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Post-Fiona Dune Recovery

Many people were heartbroken at the sight of PEI’s world-famous sand dunes following Hurricane Fiona last fall. At the time, I wrote about this dramatic change being only temporary and that the dunes will recover naturally. Nearly one year later, I’m happy to give you an update!


Photo 1: PEI's coastal sand dunes saw a lot of erosion - many metres in places - from Hurricane Fiona in September 2022. Photo by Brian McInnis, used with permission.

First, a reminder of the situation a year ago. Photo 1 shows just one example of the impacts of hurricane-force winds and storm surge along the Island’s north shore (photo by Brian McInnis, used with permission). It was very much like a huge knife had sliced away many metres of dune, exposing Marram Grass roots like a skeleton under skin (Photo 2). I think of our coastal beaches and dunes like a bank account, with continual deposits and withdrawals of sand throughout the year. Fiona made a huge withdrawal. Fortunately, the steady and reliable income stream – offshore sand – was not only still there, it had grown from the storm.


Photo 2: Hurricane-force winds and storm surge sheared away the seaward side of the dunes, exposing the skeleton of Marram Grass roots underneath. Photo from September 2022.

The sand Fiona washed away didn’t go far, and a combination of water, wind, plants, and fungi has been working together to bring it back and rebuild the dunes. Offshore currents move sediment along the Island’s coast, and tides bring it ashore. From here, wind takes over as the driving force. As the newly arrived sand dries out, wind picks it up and carries it further inland, where it gets packed against the seaward side of the eroded dunes and caught by plants such as Sea Rocket (Cakile edentula) growing on the beach (Photo 3). Marram Grass (Ammophila breviligulata) moves in and begins to both hold the fresh sand and catch even more (Photo 4). ‘Ammophila’ appropriately translates as ‘sand lover’, and as this grass gets buried in sand it will grow up through it, eventually recreating a skeleton holding the new dunes together. Unseen but playing an important role in all of this are the mycorrhizal fungi that help plants grow in this unforgiving environment.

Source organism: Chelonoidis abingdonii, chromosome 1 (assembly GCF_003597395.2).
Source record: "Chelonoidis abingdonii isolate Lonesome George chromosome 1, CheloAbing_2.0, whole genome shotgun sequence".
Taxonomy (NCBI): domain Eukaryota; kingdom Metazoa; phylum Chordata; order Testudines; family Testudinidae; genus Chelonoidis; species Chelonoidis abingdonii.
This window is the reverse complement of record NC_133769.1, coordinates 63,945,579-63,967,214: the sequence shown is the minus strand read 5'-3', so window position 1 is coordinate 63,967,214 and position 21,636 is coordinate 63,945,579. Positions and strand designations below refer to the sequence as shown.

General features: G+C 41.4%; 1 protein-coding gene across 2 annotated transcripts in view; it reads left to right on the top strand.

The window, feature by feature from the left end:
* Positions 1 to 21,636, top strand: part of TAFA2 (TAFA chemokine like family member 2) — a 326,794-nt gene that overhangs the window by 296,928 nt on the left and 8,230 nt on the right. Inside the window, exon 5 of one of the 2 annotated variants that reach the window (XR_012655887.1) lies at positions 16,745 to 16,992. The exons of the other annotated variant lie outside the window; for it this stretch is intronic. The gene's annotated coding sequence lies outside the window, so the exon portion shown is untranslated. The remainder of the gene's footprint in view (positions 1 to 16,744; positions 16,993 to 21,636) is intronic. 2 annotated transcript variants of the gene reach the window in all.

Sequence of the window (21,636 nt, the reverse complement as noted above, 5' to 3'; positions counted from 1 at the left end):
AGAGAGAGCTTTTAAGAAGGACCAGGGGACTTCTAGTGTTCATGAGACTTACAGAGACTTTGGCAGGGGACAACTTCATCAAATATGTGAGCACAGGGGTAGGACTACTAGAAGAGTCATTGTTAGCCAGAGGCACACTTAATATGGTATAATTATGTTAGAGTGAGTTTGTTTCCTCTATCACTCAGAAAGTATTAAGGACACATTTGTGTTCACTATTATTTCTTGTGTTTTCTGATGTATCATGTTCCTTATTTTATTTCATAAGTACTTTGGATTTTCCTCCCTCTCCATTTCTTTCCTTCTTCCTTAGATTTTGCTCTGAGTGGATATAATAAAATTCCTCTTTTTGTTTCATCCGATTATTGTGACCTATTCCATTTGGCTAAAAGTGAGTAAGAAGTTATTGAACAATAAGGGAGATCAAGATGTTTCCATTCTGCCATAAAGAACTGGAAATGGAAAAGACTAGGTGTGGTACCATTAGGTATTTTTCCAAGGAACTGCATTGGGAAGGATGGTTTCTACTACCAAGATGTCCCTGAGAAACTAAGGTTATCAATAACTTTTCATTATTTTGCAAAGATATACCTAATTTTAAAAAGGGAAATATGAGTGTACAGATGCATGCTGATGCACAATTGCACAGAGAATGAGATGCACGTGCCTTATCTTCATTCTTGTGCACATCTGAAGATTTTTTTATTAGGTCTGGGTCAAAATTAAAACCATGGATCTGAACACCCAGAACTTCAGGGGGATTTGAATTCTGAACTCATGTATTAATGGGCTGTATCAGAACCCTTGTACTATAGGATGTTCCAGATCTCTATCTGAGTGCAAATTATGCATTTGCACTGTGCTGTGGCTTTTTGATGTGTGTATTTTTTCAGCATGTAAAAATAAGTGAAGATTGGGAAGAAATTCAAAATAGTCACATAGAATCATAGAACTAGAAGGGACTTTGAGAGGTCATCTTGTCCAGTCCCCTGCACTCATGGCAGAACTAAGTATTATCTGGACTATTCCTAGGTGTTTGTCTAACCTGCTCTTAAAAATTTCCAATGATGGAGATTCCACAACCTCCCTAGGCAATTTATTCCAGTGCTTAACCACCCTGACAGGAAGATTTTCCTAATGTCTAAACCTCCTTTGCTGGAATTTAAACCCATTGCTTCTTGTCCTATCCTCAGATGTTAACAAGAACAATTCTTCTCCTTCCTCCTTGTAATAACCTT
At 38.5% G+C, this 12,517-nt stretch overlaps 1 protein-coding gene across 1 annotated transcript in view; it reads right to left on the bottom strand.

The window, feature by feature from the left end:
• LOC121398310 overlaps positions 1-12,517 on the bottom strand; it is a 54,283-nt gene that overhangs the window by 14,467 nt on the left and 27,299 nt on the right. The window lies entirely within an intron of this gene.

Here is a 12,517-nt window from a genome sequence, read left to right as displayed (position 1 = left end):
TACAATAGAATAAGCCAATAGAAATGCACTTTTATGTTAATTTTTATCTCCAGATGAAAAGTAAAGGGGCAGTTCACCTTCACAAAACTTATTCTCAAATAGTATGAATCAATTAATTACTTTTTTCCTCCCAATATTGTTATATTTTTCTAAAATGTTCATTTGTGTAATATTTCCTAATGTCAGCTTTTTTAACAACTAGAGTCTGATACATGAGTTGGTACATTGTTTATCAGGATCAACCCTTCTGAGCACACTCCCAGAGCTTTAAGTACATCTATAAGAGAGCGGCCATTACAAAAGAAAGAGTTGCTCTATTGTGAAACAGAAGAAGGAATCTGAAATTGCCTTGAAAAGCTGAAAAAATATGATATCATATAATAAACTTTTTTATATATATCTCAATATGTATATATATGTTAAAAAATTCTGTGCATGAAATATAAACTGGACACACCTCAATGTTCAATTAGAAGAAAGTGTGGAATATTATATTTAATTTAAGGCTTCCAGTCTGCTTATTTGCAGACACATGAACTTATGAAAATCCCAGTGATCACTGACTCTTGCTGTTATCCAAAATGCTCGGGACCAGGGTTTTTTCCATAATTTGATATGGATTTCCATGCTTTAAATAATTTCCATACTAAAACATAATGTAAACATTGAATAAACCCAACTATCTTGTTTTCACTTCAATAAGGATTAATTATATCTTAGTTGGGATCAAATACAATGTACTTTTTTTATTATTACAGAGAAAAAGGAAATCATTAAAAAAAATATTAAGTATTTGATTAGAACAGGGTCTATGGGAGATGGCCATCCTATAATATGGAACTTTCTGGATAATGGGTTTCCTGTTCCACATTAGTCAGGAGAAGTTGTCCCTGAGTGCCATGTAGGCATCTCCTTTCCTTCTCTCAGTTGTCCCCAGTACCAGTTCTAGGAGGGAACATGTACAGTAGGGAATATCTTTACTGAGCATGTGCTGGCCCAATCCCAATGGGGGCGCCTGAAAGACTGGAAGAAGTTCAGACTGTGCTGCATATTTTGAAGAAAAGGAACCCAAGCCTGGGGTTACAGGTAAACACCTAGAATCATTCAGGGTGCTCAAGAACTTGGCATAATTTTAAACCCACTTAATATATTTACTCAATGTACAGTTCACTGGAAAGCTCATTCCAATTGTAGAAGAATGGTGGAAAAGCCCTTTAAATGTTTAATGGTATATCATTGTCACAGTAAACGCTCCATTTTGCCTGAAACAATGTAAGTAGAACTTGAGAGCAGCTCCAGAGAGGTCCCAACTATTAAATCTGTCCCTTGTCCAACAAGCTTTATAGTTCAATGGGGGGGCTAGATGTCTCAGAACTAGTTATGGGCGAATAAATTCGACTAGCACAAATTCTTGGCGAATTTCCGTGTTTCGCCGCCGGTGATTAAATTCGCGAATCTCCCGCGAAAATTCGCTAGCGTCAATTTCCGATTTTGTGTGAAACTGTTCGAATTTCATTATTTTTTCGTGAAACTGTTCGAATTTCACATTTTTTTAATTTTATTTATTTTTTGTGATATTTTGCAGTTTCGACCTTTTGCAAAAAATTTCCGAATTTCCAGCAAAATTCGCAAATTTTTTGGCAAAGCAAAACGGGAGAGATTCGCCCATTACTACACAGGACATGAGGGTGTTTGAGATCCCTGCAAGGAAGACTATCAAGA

Photo 3: This is the site in Photo 2 shown 11 months later. Huge quantities of sand have returned through natural coastal processes.

Last fall, there were some who thought it would be necessary to truck in sand to rebuild the dunes. I ran some quick calculations, and for every 10 metre linear distance of dune shown in Photo 3 there’s more than 50 cubic metres (about 1,800 cubic feet, or roughly 66 cubic yards) of new sand. An average dump truck holds 10 to 14 cubic yards; let’s call it 11 to make the math easy. Natural processes have already returned an estimated six dump trucks of sand for every 10 metres of dune, or the equivalent of roughly 3,000 truckloads on this one site alone! Note that these are not high dunes – only about three metres (10 feet) – and my back-of-the-envelope calculations don’t include all the new sand on the beach or that which has blown even further inland.


Photo 4: Water and wind bring sand ashore, and plants such as Marram Grass - a keystone species in this habitat - begin the rebuilding process.

Much like the crumple zone on a car, sand dunes are built to absorb the brunt of coastal storms and protect the land behind them. These essential ecosystems are naturally resilient, capable of rebuilding themselves after events like Fiona. Giving our dunes time and space (and hoping for a quiet storm season for the next few years), is what’s needed to finish the well-underway recovery of this part of PEI untamed!

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